Legal Dimension: the location at/or in the immediate vicinity of the well, but in any event, on the “leased land.”
Crude oil is what comes out of the ground; 42 gallons is a barrel
Oil is stored, piped, or trucked to a refinery.
Gas is put into a pipeline.
Christmas Tree: A system of valves and gauges at the top of the well to control the flow of gas.
LACT: Lease Automatic Custody Transfer system; automatic measuring, sampling and delivery system at the surface that production will flow through right when it comes out of the ground
Over time, primary pressure might drop to such a level that petroleum will not longer flow into the wellbore.
Secondary recovery will likely begin. Operators will force gas or water into the reservoir to enhance pressure.
Tertiary (enhanced) recovery is more advanced. Fire flooding, which heats oil in place in the rock to lower its viscosity and increase reservoir pressure, is used.
Production of gas is measured by volume and/or heating value. (different gas's produce different amounts of heat when they are burned than others)
Volume: Mcf (thousand cubic feet)
Heating Value: MMBtu (million British thermal units)
1 MMBtu = 1 Mcf of gas having 1000 Btus/cubic foot = 1 Dekatherm
-Different types of gas has different amounts of carbon and hydrogen; the more complex the gas the more heat they produce
1 MMBtu = 1 Mcf of gas having 1,000 Btus/cubic foot = 1 Dekatherm
Post Production Activities: physical activities beyond the wellhead
Important because the operator can subtract mineral owners costs from post production costs (compared to production costs where they cannot subtract)
Reservoir Drives: pressures that applies pressure to the reservoir that causes oil and gas to be driven to the surface
Overburdened Pressure: reservoir pressure provided by the weight of overlying rock
Gas Drive: reservoir pressure is provided by the presence of a gas cap or solution gas drive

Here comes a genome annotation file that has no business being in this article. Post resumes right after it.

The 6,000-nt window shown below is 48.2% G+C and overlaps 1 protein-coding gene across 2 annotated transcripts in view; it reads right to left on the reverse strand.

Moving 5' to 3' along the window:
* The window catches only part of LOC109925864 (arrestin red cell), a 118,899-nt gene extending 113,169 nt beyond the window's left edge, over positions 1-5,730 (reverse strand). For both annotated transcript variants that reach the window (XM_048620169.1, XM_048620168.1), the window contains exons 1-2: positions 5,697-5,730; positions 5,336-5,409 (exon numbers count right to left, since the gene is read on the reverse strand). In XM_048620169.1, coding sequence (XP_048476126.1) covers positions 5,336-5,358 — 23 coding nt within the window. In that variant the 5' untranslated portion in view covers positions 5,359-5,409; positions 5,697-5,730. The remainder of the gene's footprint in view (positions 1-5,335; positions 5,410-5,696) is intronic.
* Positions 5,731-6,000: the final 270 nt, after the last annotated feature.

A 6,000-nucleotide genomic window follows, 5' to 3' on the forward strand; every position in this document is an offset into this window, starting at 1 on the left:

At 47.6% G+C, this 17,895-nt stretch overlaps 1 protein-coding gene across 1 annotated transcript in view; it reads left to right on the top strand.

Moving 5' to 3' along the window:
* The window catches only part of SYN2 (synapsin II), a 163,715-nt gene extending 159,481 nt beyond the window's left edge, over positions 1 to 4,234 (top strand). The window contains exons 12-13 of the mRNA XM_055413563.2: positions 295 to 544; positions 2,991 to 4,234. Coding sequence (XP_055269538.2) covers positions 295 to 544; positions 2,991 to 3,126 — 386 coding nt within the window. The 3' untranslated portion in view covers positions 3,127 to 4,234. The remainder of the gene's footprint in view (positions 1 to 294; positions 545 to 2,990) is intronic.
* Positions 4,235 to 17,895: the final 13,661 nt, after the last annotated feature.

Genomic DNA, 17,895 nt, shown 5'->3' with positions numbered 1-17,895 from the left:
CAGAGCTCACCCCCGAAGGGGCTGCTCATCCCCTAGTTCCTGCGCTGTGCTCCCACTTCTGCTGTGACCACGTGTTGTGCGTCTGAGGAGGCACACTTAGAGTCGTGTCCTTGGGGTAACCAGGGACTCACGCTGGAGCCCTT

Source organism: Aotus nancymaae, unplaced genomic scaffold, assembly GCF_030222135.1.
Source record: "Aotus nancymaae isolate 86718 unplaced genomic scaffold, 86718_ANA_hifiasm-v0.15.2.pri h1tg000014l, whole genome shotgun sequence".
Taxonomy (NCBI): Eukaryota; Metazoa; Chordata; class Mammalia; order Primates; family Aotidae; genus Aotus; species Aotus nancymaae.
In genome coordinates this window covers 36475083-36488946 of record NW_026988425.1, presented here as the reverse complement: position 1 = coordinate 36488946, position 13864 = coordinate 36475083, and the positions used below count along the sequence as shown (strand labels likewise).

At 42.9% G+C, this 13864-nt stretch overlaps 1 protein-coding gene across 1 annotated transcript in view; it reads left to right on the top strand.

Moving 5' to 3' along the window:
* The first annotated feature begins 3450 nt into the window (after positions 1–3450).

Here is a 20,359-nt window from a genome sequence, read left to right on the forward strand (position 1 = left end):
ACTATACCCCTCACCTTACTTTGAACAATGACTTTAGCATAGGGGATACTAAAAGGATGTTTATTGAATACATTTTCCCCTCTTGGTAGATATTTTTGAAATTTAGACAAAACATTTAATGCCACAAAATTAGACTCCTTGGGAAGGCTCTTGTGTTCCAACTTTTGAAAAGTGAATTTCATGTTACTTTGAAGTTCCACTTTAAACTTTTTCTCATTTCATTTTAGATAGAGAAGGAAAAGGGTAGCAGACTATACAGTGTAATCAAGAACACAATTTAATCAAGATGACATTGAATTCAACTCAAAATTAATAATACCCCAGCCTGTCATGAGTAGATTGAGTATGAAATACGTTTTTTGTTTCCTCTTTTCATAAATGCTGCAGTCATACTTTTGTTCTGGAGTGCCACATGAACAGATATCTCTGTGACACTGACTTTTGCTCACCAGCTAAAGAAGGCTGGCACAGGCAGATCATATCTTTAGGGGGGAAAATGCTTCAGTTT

Water drive: encroaching water from below or the edge of the reservoir provides the reservoir-drive mechanism (b

-S Waves:
3D: Combination of lots of 2D sections to see vertical and horizontal
Ownership of Oil and Gas Rights (Ch. 1)
Private Ownership (70% of US minerals are privately owned)
-The private ownership of minerals leads to the full development of the minerals
Problems with private ownership
Expensive title work
Specialized work/continuing liability
Unrecorded instruments
Time constraints for development
Fractionalized ownership
Problems of unleased interest
Alienation of minerals from the surface rights leads to conflict.
The federal government owns 30% of the U.S. mineral rights (mostly in the west) + oil and gas rights to 37 million acres of other private land
Texas owns 20.5 million mineral acres
Theories of Ownership
Ownership-in-Place (Corporeal)
Owner of O&G rights owns right to search, develop and produce plus a possessory right to the O&G in place beneath the owner’s tract.
Characterizes O&G as a fee simple absolute estate in the land and the right to individual molecules of O&G as a determinable interest that terminates automatically upon capture by another.
-Mineral estate created in the land
Followed by TX, CO, NM, MI, and ND. Creates a mineral estate in land. (Majority)
Non-Ownership (Incorporeal)
Owner of O&G rights owns rights to search, develop and produce but no possessory right to O&G in place.
Characterizes O&G as a profit a prendre, a right to go on the land and take some part of the land or a product of it.
-Profit a Prendre created
Followed by OK, CA, and LA. Creates a profit a prendre. (Minority)
Both theories of ownership above treat mineral rights as property rights, not contract rights
-This is important in bankruptcy proceedings bc real property interests are secured creditors unlike contract rights which are treated as un-secured
Corporeal/Incorporeal Distinction
Corporeal – An interest in the land includes the right of possession of the land.
Right of possession cannot be abandoned at common law.
A leasehold interest may be a grant of the lessor’s right or use the land to search, develop, and produce and the lessor’ present right of possession, or it may be a grant only of the right to search, develop, and produce.
A leasehold interest could be abandoned.
Trespass, ejectment, and compulsory partition (possessory remedies).
Incorporeal – An interest in the land only includes the right to use the land.
Rights can be abandoned at common law.
No owner of any O&G right can have the right to present possession of the O&G in place in a non-ownership theory state.
Royalty interest should always be considered incorporeal (TX).
There is no present right of production.